Presentation on theme: "US Constitution and Bill of Rights"— Presentation transcript:
1 US Constitution and Bill of Rights US Government
2 Constitution The US Constitution has 3 major parts: 1) Preamble 2) Articles3) AmendmentsThe US Constitution is divided into:1) Articles2) Sections3) ClausesPreamble: The introduction of the Constitution. It states the goals of the document.
3 Article I: The Legislative Branch (Makes the Laws) Congress - 2 housesQuorum: A majority of the members. A quorum must be present to carry the work of each house.
4 Article I: The Legislative Branch (Makes the Laws) House of Representatives25 years old/ US Citizen for 7 years/ Resident of the state2 year termRepresentation is based on populationPresiding officer is the Speaker (of the House)
5 Article I: The Legislative Branch (Makes the Laws) Senate30 years old/ US Citizen for 9 years/ Resident of the State6 year term1/3 of the Senators are elected every 2 yearsPresiding Officer is the Vice PresidentPresident Pro Tempore serves when the VP is absent
6 Article I: The Legislative Branch (Makes the Laws) Powers granted to Congress(Delegated Powers)1) Establish and collect taxes2) Borrow money3) Regulate interstate and foreign trade4) Establish naturalization laws5) Coin money, set weights and measures6) Establish punishment for counterfeiting7) Establish post offices8) Issue patents and copyrights
7 Article I: The Legislative Branch (Makes the Laws) Powers granted to Congress(Delegated Powers)9) Establish federal courts10) Punish for piracy11) Declare war12-14) Establish and regulate an army and navy15-16) Govern a militia (National Guard)17) Establish and govern the District of Columbia18) Elastic Clause: Congress has the power to make all laws necessary and proper to carry out its duties (Unpredictable futuristic laws).
8 Article II: The Executive Branch (Enforce the Laws) President - head of the Executive BranchNative born/ 35 years old/ US Resident for 14 years4 year termSalary is $400,000Powers: Commander in Chief, pardons, treaties, appointmentsElection Day: the first Tuesday, after the first Monday, in November, every four years.Vice President – presides over the Senate. Takes over presidency if the President dies, resigns, etc.
9 Article III: The Judicial Branch (Judge/Interpret the Laws) Supreme Court – the highest court in the U.S.Decides if laws are Constitutional (legal under the Constitution)JudgesTerm of office – LifeEight Justices totalOne Chief JusticeTreason – the crime of aiding an enemy of the U.S. It is the only crime listed in the Constitution.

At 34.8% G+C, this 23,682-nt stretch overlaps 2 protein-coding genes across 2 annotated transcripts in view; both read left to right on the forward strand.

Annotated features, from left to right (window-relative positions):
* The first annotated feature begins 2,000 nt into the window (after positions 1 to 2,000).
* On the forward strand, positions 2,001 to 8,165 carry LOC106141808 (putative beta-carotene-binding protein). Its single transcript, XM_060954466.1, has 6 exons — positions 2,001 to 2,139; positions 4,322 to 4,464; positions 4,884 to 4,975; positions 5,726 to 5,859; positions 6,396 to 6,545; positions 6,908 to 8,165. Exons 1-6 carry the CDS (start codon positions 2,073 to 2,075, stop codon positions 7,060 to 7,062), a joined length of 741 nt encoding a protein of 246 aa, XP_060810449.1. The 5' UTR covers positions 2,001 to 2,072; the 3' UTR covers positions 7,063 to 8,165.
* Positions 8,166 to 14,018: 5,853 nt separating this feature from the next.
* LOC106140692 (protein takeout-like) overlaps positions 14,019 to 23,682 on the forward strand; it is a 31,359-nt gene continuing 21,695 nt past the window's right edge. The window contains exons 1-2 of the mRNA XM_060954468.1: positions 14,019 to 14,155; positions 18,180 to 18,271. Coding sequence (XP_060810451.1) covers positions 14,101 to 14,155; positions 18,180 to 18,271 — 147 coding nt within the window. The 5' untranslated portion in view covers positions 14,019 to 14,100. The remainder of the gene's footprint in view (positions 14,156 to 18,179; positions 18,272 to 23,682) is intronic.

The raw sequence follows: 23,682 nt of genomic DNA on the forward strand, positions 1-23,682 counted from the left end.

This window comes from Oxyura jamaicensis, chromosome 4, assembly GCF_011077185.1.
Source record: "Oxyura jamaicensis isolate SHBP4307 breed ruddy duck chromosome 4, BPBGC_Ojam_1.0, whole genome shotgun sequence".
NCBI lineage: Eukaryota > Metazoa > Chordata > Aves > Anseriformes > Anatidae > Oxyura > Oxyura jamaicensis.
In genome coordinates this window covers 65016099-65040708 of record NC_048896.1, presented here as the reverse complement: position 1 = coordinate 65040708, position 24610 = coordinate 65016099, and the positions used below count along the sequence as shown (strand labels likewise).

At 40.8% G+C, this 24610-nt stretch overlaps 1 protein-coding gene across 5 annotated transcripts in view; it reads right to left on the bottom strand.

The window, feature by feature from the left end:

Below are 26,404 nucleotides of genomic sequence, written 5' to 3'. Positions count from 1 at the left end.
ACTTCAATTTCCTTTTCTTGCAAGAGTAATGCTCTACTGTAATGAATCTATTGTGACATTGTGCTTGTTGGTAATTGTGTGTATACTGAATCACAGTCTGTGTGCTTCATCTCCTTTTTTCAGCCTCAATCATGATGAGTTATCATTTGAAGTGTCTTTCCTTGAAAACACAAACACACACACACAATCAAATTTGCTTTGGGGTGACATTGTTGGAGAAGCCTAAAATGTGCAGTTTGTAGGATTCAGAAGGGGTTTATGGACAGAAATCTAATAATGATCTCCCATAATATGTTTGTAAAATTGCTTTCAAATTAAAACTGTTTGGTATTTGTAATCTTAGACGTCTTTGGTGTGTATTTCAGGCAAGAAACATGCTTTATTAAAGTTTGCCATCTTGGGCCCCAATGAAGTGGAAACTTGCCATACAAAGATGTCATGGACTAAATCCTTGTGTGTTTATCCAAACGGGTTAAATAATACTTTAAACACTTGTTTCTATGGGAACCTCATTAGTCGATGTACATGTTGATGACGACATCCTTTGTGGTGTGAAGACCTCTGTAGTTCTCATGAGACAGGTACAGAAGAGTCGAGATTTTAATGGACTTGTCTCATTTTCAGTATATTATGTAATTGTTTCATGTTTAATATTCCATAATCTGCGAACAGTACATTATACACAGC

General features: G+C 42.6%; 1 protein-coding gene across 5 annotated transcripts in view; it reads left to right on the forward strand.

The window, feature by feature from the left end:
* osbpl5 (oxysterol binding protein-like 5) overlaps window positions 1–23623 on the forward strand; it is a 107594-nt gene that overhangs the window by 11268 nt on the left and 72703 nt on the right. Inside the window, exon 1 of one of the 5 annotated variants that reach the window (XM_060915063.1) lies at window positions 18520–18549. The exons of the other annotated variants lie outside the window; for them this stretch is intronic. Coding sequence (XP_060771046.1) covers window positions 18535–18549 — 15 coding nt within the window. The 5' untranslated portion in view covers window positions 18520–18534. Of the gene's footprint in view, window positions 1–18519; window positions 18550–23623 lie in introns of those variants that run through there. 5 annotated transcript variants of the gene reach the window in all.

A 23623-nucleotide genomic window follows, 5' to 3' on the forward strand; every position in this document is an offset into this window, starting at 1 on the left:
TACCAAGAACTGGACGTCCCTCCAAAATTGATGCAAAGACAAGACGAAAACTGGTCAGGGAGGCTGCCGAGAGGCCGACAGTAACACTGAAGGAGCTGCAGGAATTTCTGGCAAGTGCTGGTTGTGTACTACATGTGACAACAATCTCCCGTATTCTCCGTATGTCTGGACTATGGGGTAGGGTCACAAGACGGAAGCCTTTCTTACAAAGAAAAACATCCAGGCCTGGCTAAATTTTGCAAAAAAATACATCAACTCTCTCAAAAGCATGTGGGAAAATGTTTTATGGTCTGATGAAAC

10 Article IV: Relation of the States to Each Other Full Faith and Credit Clause - actions of any state must be recognized in all other states.Extradition – criminals fleeing a state must be returned to the state where they committed the crime.
11 Article V: How Amendments are Made Amendments must be proposed by 2/3 vote in each house or the states.3/4 of the states must approve the amendment.
12 Article VI: General Provisions Supreme Law of the Land – the Constitution, US treaties, and federal laws overrule state laws when there is a conflict.
13 Article VII: Ratification The Constitution became the law of the land when it was ratified by 11 of the 13 states in March 4, The last two states (N.C. and R.I.) did eventually ratify the Constitution in 1789 and 1790.
14 Bill of RightsThe first ten amendments to the Constitution (the Bill of Rights) were added in December of 1791, a year after the ratification.1st Amendment (1791) –Freedom of ReligionSpeechPressAssemblyPetition
15 Bill of Rights 2nd (1791) – Right to bear arms 3rd (1791) – Limits the quartering of troops4th (1791) – Limits unlawful searches and seizures
16 Bill of Rights 4th (1791) – Limits unlawful searches and seizures Illegal Search & SeizureMust have probable cause (what constitutes probable cause?)Search Warrants:Must be court issuedMust explain why search is taking placeMust tell what is to be taken or searchedMust state where the search is to take place